Secondly, larger organizations like the CDC saw the value in leveraging our platform for urgent messaging, improved communication, and more accurate tracking compared to their existing systems.

These distinct customer perspectives guided our final pivot, resulting in a problem-solution fit and a group of paying customers. Moreover, the Mayo Clinic team gained valuable insights in product development, decision-making, customer engagement, iteration, and innovation. This successful product launch marked the establishment of the Mayo Clinic's digital innovation lab.

The Challenges

The biggest challenge with this project was changing the mindset of the Mayo Clinic from shipping something perfect, to shipping something to learn. The two things we struggle with was shipping something scrappy under the Mayo brand, and keeping the board aligned with learning as progress. We focused on metrics often to show progress, but struggled with expressing how important the qualitative learnings were, and that a failed version of an A/B test was a path forward, not a set back. This took a lot of hand holding, weekly meetings, and education. I leveraged the Stop, Pivot, or Preserve framework framework to disclose learings and progress, as well as force alignment and decision making as a team.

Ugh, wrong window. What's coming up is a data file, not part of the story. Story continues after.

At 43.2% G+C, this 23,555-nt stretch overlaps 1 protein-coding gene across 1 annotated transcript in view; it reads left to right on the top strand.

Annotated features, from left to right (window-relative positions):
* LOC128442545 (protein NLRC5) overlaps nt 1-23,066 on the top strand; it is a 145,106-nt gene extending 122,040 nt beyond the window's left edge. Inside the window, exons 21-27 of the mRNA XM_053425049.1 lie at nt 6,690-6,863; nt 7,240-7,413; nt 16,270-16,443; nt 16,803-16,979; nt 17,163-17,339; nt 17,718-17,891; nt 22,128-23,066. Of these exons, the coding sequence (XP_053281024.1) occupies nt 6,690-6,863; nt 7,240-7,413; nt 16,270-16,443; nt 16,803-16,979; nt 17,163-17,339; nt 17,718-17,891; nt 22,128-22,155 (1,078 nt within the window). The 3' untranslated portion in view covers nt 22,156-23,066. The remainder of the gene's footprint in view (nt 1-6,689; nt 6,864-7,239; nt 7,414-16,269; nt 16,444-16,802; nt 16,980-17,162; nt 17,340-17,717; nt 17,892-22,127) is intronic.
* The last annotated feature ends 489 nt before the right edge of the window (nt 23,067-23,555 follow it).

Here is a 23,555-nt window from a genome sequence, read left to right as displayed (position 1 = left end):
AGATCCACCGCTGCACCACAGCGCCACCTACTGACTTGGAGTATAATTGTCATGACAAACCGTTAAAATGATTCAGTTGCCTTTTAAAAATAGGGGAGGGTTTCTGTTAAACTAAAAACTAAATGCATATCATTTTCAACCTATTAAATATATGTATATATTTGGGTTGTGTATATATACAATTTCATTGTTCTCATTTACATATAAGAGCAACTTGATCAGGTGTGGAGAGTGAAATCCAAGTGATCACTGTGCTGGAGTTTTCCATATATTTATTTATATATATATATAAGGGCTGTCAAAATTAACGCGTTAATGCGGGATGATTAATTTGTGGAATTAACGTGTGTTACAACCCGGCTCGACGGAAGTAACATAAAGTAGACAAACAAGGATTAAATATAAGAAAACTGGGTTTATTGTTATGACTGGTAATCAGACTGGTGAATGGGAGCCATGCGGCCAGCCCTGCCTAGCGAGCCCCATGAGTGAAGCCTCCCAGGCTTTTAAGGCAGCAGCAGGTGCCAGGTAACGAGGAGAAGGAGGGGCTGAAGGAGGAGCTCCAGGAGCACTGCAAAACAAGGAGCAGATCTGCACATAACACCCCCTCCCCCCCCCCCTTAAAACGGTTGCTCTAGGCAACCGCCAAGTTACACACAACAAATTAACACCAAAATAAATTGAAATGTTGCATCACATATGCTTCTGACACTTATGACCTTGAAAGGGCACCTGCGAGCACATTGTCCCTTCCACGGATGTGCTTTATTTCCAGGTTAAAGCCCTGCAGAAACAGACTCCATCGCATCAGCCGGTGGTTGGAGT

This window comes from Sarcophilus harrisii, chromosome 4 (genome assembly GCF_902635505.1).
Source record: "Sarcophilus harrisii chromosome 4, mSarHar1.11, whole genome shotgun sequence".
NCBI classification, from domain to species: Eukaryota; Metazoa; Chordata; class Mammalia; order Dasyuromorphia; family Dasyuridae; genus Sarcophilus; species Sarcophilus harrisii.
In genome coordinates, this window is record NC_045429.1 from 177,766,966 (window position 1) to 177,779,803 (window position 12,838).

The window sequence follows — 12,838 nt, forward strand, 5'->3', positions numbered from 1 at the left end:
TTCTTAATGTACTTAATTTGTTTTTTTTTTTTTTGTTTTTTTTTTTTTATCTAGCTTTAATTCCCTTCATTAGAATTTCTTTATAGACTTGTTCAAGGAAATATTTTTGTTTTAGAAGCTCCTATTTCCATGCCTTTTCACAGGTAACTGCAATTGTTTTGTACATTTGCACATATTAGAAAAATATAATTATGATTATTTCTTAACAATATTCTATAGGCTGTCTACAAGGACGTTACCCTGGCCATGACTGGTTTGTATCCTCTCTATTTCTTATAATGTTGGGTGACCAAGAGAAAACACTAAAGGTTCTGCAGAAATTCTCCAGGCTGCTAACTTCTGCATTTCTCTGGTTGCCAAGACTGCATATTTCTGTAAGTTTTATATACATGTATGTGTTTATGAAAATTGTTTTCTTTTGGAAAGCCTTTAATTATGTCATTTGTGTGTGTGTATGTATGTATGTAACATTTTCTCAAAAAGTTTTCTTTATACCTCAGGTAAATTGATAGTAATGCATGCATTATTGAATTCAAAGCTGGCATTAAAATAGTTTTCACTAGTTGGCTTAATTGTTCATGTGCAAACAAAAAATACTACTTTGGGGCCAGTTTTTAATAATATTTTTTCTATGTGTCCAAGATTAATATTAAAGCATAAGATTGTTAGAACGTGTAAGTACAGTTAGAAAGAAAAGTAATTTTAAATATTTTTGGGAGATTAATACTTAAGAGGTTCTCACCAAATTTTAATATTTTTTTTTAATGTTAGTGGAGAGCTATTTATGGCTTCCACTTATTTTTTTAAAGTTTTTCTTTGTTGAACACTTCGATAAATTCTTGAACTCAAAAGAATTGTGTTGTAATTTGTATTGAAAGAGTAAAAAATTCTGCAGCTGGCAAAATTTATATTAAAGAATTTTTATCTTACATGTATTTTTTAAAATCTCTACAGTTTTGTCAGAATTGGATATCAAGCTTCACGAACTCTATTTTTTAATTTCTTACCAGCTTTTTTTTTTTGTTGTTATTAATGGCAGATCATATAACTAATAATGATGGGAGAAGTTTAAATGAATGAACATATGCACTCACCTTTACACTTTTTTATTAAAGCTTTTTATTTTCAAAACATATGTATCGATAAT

Our key realization was that we initially targeted the wrong paying customer for the project. While doctors and residents found value in the product, they were reluctant to pay for it. Nurses were willing to pay, but we couldn't sustain their engagement beyond 60 days. Ultimately, department heads emerged as the paying customer, benefiting from the product's insights into residents and nurses, enabling them to address knowledge gaps and track performance in their organizations.


The collaboration between thoughtbot and the Mayo Clinic resulted in OnPar, an innovative educational game for healthcare professionals. Through a lean product approach and iterative design, the team addressed the shortcomings of traditional continuing education methods. OnPar successfully launched, attracting paying customers such as nurse organizations and larger institutions like the CDC. project established the Mayo Clinic's digital innovation lab and provided valuable insights into product development, customer engagement, and innovation in healthcare. OnPar represents a cultural shift in the Mayo Clinic.